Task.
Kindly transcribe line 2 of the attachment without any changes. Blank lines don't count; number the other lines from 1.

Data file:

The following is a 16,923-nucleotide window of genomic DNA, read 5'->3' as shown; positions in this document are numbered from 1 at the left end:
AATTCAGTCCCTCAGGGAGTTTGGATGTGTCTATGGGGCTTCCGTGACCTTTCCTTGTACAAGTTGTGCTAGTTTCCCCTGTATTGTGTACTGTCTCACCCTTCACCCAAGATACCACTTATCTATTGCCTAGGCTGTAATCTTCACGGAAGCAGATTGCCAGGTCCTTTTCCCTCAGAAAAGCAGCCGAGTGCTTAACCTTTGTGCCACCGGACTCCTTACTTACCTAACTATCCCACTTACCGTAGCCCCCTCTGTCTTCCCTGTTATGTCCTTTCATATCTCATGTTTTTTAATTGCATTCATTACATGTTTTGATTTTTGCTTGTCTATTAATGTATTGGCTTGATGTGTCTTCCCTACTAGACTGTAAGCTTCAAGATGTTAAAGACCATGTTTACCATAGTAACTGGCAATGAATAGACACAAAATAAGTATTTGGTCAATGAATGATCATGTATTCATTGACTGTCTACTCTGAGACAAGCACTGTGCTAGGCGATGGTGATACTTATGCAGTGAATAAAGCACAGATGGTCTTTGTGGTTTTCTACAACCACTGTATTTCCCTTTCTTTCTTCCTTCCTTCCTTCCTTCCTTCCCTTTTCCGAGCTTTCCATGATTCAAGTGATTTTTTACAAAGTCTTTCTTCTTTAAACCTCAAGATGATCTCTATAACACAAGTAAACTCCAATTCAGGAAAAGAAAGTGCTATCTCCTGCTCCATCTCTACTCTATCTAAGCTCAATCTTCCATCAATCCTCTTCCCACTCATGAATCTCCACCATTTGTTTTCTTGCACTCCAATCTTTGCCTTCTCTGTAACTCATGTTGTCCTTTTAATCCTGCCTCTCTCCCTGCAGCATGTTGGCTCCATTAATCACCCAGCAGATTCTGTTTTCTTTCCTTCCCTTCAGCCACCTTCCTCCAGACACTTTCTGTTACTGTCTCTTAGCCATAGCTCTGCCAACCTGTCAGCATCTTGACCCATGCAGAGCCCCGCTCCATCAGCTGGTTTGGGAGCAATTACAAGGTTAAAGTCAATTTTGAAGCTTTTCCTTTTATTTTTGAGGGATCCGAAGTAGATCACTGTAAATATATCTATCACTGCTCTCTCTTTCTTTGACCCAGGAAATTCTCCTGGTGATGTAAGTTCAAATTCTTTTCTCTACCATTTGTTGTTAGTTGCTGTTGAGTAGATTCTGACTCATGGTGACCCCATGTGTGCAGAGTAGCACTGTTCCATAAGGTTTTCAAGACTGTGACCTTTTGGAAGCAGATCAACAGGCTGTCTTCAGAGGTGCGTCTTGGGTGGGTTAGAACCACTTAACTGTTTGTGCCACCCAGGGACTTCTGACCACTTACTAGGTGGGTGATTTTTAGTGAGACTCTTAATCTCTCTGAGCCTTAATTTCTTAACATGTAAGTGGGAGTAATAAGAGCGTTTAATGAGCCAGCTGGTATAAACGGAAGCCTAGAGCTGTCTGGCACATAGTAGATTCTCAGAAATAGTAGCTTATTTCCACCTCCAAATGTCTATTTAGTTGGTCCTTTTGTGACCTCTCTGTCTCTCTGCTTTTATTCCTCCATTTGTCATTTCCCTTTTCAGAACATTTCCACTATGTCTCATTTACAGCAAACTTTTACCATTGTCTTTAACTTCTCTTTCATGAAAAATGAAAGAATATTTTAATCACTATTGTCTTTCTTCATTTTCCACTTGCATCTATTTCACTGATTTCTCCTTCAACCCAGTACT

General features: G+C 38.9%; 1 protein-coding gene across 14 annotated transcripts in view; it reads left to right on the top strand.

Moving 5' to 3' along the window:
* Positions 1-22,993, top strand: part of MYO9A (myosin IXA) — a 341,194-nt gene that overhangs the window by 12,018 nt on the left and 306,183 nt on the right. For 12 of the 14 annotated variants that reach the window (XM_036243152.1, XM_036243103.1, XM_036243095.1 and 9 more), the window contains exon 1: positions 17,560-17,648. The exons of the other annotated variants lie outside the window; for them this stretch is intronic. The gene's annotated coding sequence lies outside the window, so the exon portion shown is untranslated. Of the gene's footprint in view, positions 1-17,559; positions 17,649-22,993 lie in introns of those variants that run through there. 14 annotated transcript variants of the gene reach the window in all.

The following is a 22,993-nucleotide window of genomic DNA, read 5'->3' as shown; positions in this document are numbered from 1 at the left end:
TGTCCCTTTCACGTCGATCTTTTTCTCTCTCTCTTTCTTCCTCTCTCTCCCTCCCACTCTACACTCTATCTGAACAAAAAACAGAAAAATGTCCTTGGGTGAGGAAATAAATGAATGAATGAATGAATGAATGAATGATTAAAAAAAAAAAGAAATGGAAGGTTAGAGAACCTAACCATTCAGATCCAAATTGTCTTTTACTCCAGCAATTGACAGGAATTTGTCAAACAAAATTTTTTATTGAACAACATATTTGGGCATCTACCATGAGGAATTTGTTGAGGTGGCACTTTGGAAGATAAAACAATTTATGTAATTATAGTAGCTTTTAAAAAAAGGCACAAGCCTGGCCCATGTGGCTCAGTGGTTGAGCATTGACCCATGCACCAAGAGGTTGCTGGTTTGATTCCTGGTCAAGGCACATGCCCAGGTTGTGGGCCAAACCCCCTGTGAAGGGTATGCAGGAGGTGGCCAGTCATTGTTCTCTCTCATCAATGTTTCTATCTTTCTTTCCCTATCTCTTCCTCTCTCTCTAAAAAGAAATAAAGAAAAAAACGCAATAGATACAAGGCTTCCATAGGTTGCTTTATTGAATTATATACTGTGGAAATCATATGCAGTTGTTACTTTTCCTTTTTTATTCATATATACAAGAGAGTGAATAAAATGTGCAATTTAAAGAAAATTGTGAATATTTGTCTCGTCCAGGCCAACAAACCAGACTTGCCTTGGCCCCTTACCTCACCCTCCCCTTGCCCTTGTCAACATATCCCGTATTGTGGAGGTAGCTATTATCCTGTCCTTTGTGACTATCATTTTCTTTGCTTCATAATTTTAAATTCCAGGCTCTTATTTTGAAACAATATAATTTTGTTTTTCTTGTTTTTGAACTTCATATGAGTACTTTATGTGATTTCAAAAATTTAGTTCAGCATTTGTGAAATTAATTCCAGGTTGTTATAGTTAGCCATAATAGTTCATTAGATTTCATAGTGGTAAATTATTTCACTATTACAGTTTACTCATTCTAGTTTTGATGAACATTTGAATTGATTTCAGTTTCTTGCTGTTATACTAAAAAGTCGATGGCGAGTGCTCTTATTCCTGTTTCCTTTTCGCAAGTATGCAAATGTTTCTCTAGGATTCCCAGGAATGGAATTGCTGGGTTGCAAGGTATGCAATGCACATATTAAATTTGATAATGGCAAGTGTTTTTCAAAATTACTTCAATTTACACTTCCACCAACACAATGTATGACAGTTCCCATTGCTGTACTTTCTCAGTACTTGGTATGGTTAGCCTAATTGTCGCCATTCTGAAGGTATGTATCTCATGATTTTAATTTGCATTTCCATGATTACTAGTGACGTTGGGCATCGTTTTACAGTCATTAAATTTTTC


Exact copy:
AATTCAGTCCCTCAGGGAGTTTGGATGTGTCTATGGGGCTTCCGTGACCTTTCCTTGTACAAGTTGTGCTAGTTTCCCCTGTATTGTGTACTGTCTCACCCTTCACCCAAGATACCACTTATCTATTGCCTAGGCTGTAATCTTCACGGAAGCAGATTGCCAGGTCCTTTTCCCTCAGAAAAGCAGCCGAGTGCTTAACCTTTGTGCCACCGGACTCCTTACTTACCTAACTATCCCACTTACCGTAGCCCCCTCTGTCTTCCCTGTTATGTCCTTTCATATCTCATGTTTTTTAATTGCATTCATTACATGTTTTGATTTTTGCTTGTCTATTAATGTATTGGCTTGATGTGTCTTCCCTACTAGACTGTAAGCTTCAAGATGTTAAAGACCATGTTTACCATAGTAACTGGCAATGAATAGACACAAAATAAGTATTTGGTCAATGAATGATCATGTATTCATTGACTGTCTACTCTGAGACAAGCACTGTGCTAGGCGATGGTGATACTTATGCAGTGAATAAAGCACAGATGGTCTTTGTGGTTTTCTACAACCACTGTATTTCCCTTTCTTTCTTCCTTCCTTCCTTCCTTCCTTCCCTTTTCCGAGCTTTCCATGATTCAAGTGATTTTTTACAAAGTCTTTCTTCTTTAAACCTCAAGATGATCTCTATAACACAAGTAAACTCCAATTCAGGAAAAGAAAGTGCTATCTCCTGCTCCATCTCTACTCTATCTAAGCTCAATCTTCCATCAATCCTCTTCCCACTCATGAATCTCCACCATTTGTTTTCTTGCACTCCAATCTTTGCCTTCTCTGTAACTCATGTTGTCCTTTTAATCCTGCCTCTCTCCCTGCAGCATGTTGGCTCCATTAATCACCCAGCAGATTCTGTTTTCTTTCCTTCCCTTCAGCCACCTTCCTCCAGACACTTTCTGTTACTGTCTCTTAGCCATAGCTCTGCCAACCTGTCAGCATCTTGACCCATGCAGAGCCCCGCTCCATCAGCTGGTTTGGGAGCAATTACAAGGTTAAAGTCAATTTTGAAGCTTTTCCTTTTATTTTTGAGGGATCCGAAGTAGATCACTGTAAATATATCTATCACTGCTCTCTCTTTCTTTGACCCAGGAAATTCTCCTGGTGATGTAAGTTCAAATTCTTTTCTCTACCATTTGTTGTTAGTTGCTGTTGAGTAGATTCTGACTCATGGTGACCCCATGTGTGCAGAGTAGCACTGTTCCATAAGGTTTTCAAGACTGTGACCTTTTGGAAGCAGATCAACAGGCTGTCTTCAGAGGTGCGTCTTGGGTGGGTTAGAACCACTTAACTGTTTGTGCCACCCAGGGACTTCTGACCACTTACTAGGTGGGTGATTTTTAGTGAGACTCTTAATCTCTCTGAGCCTTAATTTCTTAACATGTAAGTGGGAGTAATAAGAGCGTTTAATGAGCCAGCTGGTATAAACGGAAGCCTAGAGCTGTCTGGCACATAGTAGATTCTCAGAAATAGTAGCTTATTTCCACCTCCAAATGTCTATTTAGTTGGTCCTTTTGTGACCTCTCTGTCTCTCTGCTTTTATTCCTCCATTTGTCATTTCCCTTTTCAGAACATTTCCACTATGTCTCATTTACAGCAAACTTTTACCATTGTCTTTAACTTCTCTTTCATGAAAAATGAAAGAATATTTTAATCACTATTGTCTTTCTTCATTTTCCACTTGCATCTATTTCACTGATTTCTCCTTCAACCCAGTACT